The Case Against Floating Currencies

Monetary fragmentation is inconsistent with the globalization of business.

It is ironic that the international monetary system of floating currencies is based on a theory called the "Optimal Currency Area" that celebrates the freedom of central banks to print money at will. The idea is that total freedom to create money would promote global progress and employment, smooth out business cycles, and prevent bubbles and their associated crises.

The irony is that the system is obviously suboptimal. It goes against the grain of globalization, the process that is defining our economic times. To accommodate the central bankers' wishes to control their own currencies, the floating system requires splitting the world's monetary markets into as many currency areas as there are countries.

This introduces a grave fragmentation in the international monetary markets precisely when all other markets, including the financial ones, are coming together into a single global market. It creates obstacles for the operation of the emerging global chains of production as well as for the international allocation of resources. Fragmentation also opens the door for currency and financial crises, turning capital flows, a naturally stabilizing force, into a destabilizing one through currency speculation.

Unbridled monetary printing led us to the collapse of Bretton Woods in the late 1960s and then into the stagflation of the 1970s and early 1980s. Then, after a brief recess that ended in the mid-1990s—the result of Paul Volcker's refusal to print money during his tenure as Federal Reserve chairman—we returned to trigger-happy monetary creation.

As a result, in the past 15 years we have gone from bubble to bubble, and from bust to bust, printing money first to keep the economy going; then to overcome the bursting of the dot-com bubble, then to sustain a triple bubble of housing, securitized instruments and commodities; then to overcome the effects of the bursting of these bubbles, which is leading to a second commodity bubble and a boom in emerging markets that seem to be waiting to go bust. It is as if we believe that by printing money we can remove hard budget constraints.

Worse, as happened in the mid-1930s, when currencies also floated, countries are engaging in currency wars that nobody can possibly win. The objective of all warriors is to depreciate their currency more than the rest of the world. In the process, while all currencies are debased, the floating system is failing to perform its most elementary promise: absorbing international imbalances. As with the United States and China, the absorption of these balances has ceased to be based on automatic, economic processes and has become the subject of political confrontations.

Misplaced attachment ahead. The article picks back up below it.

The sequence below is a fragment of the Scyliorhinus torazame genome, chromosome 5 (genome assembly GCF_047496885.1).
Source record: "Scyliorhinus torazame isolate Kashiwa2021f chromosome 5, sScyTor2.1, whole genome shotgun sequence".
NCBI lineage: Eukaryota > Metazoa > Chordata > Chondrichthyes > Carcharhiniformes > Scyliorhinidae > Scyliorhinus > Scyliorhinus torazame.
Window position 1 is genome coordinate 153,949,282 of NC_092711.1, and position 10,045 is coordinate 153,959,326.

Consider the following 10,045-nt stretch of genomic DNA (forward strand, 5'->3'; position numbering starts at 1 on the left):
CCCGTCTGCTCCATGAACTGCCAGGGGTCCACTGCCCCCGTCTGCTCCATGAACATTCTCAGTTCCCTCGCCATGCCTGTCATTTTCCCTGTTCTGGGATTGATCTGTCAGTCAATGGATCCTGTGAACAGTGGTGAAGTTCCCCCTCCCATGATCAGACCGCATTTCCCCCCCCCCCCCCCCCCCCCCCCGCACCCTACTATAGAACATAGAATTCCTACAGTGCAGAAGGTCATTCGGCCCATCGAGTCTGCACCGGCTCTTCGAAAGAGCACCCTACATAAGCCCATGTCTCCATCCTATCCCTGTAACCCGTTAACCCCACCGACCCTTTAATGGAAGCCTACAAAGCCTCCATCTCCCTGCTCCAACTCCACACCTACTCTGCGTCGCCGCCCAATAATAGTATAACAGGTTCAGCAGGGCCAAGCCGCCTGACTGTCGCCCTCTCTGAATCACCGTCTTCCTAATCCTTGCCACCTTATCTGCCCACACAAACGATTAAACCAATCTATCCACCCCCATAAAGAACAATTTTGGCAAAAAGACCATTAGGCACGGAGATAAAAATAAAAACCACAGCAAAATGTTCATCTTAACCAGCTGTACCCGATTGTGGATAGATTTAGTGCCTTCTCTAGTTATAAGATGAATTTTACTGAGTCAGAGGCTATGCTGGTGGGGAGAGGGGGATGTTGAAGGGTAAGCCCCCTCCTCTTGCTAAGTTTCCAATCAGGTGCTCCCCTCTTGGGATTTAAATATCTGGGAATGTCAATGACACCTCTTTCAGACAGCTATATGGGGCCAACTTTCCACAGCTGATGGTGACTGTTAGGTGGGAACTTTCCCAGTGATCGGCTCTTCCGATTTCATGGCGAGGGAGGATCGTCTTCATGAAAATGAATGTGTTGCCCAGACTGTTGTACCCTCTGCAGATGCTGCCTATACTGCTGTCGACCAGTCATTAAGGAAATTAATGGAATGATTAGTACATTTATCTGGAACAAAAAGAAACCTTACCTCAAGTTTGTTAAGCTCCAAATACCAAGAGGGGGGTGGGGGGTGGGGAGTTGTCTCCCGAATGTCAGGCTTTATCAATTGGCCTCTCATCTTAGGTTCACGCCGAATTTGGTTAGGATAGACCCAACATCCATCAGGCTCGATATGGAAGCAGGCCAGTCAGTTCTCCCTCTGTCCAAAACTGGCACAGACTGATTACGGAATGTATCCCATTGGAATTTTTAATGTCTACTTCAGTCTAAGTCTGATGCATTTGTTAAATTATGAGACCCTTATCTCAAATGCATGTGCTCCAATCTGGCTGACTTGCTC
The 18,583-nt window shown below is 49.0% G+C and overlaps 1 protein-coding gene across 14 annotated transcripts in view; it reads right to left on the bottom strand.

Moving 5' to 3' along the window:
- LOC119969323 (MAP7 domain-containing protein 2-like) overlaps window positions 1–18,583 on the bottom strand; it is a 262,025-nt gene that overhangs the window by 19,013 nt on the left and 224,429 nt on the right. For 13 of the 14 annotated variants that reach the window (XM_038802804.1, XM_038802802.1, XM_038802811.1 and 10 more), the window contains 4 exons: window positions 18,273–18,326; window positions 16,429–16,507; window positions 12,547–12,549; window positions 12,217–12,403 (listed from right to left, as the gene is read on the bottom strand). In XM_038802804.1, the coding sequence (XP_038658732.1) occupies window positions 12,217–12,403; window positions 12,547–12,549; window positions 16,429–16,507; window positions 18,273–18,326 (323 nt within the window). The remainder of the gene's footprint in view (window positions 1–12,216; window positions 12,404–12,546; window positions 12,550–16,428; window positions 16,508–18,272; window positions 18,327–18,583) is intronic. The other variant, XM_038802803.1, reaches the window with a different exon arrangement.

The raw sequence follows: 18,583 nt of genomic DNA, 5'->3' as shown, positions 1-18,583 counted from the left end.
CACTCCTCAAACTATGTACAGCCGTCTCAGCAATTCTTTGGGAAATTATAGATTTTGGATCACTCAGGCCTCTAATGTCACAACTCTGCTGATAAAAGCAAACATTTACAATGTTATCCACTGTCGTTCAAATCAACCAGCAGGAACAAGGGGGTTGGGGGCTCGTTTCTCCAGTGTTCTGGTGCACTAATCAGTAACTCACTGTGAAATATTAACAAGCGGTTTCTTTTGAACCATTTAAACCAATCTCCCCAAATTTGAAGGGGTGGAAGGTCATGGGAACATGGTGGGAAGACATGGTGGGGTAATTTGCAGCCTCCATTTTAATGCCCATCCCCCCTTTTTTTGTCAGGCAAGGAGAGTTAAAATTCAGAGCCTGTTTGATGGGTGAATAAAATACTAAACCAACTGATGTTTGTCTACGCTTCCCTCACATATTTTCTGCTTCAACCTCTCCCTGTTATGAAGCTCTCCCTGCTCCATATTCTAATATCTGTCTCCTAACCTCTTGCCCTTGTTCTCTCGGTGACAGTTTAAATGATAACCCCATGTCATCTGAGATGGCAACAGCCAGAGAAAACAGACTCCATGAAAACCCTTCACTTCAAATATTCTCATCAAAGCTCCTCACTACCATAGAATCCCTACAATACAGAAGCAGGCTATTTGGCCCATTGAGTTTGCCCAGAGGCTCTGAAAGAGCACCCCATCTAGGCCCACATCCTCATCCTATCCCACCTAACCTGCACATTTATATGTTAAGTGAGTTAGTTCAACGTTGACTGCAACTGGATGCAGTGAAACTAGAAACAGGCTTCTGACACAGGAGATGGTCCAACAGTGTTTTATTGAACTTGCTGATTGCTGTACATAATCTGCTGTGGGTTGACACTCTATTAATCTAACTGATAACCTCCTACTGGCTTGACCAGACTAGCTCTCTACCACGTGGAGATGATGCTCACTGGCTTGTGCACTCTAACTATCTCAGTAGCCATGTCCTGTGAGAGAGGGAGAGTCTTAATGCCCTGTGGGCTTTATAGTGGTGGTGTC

This failure should lead us back to the drawing board to re-design the international monetary system, reversing the trend that prevailed during the 20th century. We started that century with a fundamental international currency, gold, which kept its value through time and was widely accepted around the world. We ended the century with more than 150 currencies that change their value constantly and at different rates from each other, in such a way that most currencies are not accepted in most countries.

In pursuance of the illusion that money can remove hard budget constraints, we moved from order to disorder. After demonetizing gold in the 1970s, now we are demonetizing money by debasing and politicizing it.

Mentioning the gold standard that prevailed all over the world during the Industrial Revolution brings about derisory comments, some of them suggesting that the value of gold was based on fetishism. This is a mistake. The gold standard was a highly rational system. It kept prices constant through centuries and provided an automatic mechanism to remove international imbalances, such as those that are creating today's currency wars, without the help of any international bureaucracy.

The gold standard achieved this not because of any mystical property of gold itself but because it was an impersonal system. Central banks or governments could not tamper with monetary creation. This is what we need today.

Mr. Hinds is the former finance minister of El Salvador and the co-author of "Money, Markets and Sovereignty," which won the Manhattan Institute's 2010 Hayek Prize. This op-ed is adapted from Mr. Hinds's remarks upon receiving the Hayek Prize.